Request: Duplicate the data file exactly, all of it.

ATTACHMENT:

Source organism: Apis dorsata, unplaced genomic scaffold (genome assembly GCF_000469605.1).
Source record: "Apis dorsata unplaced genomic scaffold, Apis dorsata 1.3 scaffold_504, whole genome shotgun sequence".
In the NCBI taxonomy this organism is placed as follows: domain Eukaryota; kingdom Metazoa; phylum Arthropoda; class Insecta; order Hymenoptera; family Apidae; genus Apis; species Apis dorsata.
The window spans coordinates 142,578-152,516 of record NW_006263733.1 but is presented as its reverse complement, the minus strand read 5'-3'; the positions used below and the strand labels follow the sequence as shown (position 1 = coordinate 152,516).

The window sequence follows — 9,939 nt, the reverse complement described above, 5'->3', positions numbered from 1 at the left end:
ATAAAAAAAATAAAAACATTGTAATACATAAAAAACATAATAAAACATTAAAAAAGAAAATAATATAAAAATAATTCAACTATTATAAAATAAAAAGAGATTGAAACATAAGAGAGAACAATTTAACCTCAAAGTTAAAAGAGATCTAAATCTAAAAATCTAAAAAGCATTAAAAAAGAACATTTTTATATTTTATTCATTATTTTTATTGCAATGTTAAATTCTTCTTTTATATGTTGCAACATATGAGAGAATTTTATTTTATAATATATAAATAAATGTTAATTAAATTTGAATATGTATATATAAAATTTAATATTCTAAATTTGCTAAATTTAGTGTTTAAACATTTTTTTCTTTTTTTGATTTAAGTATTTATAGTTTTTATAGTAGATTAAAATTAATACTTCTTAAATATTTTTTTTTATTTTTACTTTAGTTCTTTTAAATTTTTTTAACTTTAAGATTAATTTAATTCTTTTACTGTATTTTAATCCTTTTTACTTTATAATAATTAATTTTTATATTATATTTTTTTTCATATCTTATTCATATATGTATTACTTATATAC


Source organism: Apis dorsata, unplaced genomic scaffold (genome assembly GCF_000469605.1).
Source record: "Apis dorsata unplaced genomic scaffold, Apis dorsata 1.3 scaffold_504, whole genome shotgun sequence".
In the NCBI taxonomy this organism is placed as follows: domain Eukaryota; kingdom Metazoa; phylum Arthropoda; class Insecta; order Hymenoptera; family Apidae; genus Apis; species Apis dorsata.
The window spans coordinates 142,578-152,516 of record NW_006263733.1 but is presented as its reverse complement, the minus strand read 5'-3'; the positions used below and the strand labels follow the sequence as shown (position 1 = coordinate 152,516).

The window sequence follows — 9,939 nt, the reverse complement described above, 5'->3', positions numbered from 1 at the left end:
ATAAAAAAAATAAAAACATTGTAATACATAAAAAACATAATAAAACATTAAAAAAGAAAATAATATAAAAATAATTCAACTATTATAAAATAAAAAGAGATTGAAACATAAGAGAGAACAATTTAACCTCAAAGTTAAAAGAGATCTAAATCTAAAAATCTAAAAAGCATTAAAAAAGAACATTTTTATATTTTATTCATTATTTTTATTGCAATGTTAAATTCTTCTTTTATATGTTGCAACATATGAGAGAATTTTATTTTATAATATATAAATAAATGTTAATTAAATTTGAATATGTATATATAAAATTTAATATTCTAAATTTGCTAAATTTAGTGTTTAAACATTTTTTTCTTTTTTTGATTTAAGTATTTATAGTTTTTATAGTAGATTAAAATTAATACTTCTTAAATATTTTTTTTTATTTTTACTTTAGTTCTTTTAAATTTTTTTAACTTTAAGATTAATTTAATTCTTTTACTGTATTTTAATCCTTTTTACTTTATAATAATTAATTTTTATATTATATTTTTTTTCATATCTTATTCATATATGTATTACTTATATAC